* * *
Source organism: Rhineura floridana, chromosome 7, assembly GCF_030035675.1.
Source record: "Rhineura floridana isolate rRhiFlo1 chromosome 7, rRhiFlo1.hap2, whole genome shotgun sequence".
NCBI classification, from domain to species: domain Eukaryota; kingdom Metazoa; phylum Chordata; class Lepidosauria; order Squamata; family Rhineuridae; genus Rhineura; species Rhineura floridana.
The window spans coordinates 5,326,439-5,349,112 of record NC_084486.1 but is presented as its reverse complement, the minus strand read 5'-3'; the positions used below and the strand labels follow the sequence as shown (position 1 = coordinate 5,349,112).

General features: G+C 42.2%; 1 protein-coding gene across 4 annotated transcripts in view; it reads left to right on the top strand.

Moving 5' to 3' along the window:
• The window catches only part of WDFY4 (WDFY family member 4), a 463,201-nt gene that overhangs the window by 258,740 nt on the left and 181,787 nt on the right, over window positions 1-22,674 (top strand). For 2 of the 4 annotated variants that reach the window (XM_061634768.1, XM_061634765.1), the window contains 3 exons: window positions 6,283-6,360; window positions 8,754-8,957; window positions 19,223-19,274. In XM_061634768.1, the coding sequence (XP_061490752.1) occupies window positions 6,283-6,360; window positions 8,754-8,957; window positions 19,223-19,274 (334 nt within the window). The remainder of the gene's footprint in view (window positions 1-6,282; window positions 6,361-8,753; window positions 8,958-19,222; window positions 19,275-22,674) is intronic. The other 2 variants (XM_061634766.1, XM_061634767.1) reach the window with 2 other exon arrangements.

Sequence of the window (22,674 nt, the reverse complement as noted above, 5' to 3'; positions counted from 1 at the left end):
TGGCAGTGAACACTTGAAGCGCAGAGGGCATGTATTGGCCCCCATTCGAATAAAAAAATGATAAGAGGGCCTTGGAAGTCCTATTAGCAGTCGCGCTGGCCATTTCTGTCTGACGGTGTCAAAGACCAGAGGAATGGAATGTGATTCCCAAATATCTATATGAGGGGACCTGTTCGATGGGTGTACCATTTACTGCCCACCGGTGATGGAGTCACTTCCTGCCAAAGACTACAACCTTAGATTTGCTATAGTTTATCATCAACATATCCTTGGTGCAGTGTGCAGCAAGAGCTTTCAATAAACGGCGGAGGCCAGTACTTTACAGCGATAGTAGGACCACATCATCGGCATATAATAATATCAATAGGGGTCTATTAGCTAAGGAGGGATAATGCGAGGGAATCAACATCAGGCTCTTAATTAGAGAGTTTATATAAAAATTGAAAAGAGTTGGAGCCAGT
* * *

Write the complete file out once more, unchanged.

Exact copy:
Source organism: Rhineura floridana, chromosome 7, assembly GCF_030035675.1.
Source record: "Rhineura floridana isolate rRhiFlo1 chromosome 7, rRhiFlo1.hap2, whole genome shotgun sequence".
NCBI classification, from domain to species: domain Eukaryota; kingdom Metazoa; phylum Chordata; class Lepidosauria; order Squamata; family Rhineuridae; genus Rhineura; species Rhineura floridana.
The window spans coordinates 5,326,439-5,349,112 of record NC_084486.1 but is presented as its reverse complement, the minus strand read 5'-3'; the positions used below and the strand labels follow the sequence as shown (position 1 = coordinate 5,349,112).

General features: G+C 42.2%; 1 protein-coding gene across 4 annotated transcripts in view; it reads left to right on the top strand.

Moving 5' to 3' along the window:
• The window catches only part of WDFY4 (WDFY family member 4), a 463,201-nt gene that overhangs the window by 258,740 nt on the left and 181,787 nt on the right, over window positions 1-22,674 (top strand). For 2 of the 4 annotated variants that reach the window (XM_061634768.1, XM_061634765.1), the window contains 3 exons: window positions 6,283-6,360; window positions 8,754-8,957; window positions 19,223-19,274. In XM_061634768.1, the coding sequence (XP_061490752.1) occupies window positions 6,283-6,360; window positions 8,754-8,957; window positions 19,223-19,274 (334 nt within the window). The remainder of the gene's footprint in view (window positions 1-6,282; window positions 6,361-8,753; window positions 8,958-19,222; window positions 19,275-22,674) is intronic. The other 2 variants (XM_061634766.1, XM_061634767.1) reach the window with 2 other exon arrangements.

Sequence of the window (22,674 nt, the reverse complement as noted above, 5' to 3'; positions counted from 1 at the left end):
TGGCAGTGAACACTTGAAGCGCAGAGGGCATGTATTGGCCCCCATTCGAATAAAAAAATGATAAGAGGGCCTTGGAAGTCCTATTAGCAGTCGCGCTGGCCATTTCTGTCTGACGGTGTCAAAGACCAGAGGAATGGAATGTGATTCCCAAATATCTATATGAGGGGACCTGTTCGATGGGTGTACCATTTACTGCCCACCGGTGATGGAGTCACTTCCTGCCAAAGACTACAACCTTAGATTTGCTATAGTTTATCATCAACATATCCTTGGTGCAGTGTGCAGCAAGAGCTTTCAATAAACGGCGGAGGCCAGTACTTTACAGCGATAGTAGGACCACATCATCGGCATATAATAATATCAATAGGGGTCTATTAGCTAAGGAGGGATAATGCGAGGGAATCAACATCAGGCTCTTAATTAGAGAGTTTATATAAAAATTGAAAAGAGTTGGAGCCAGT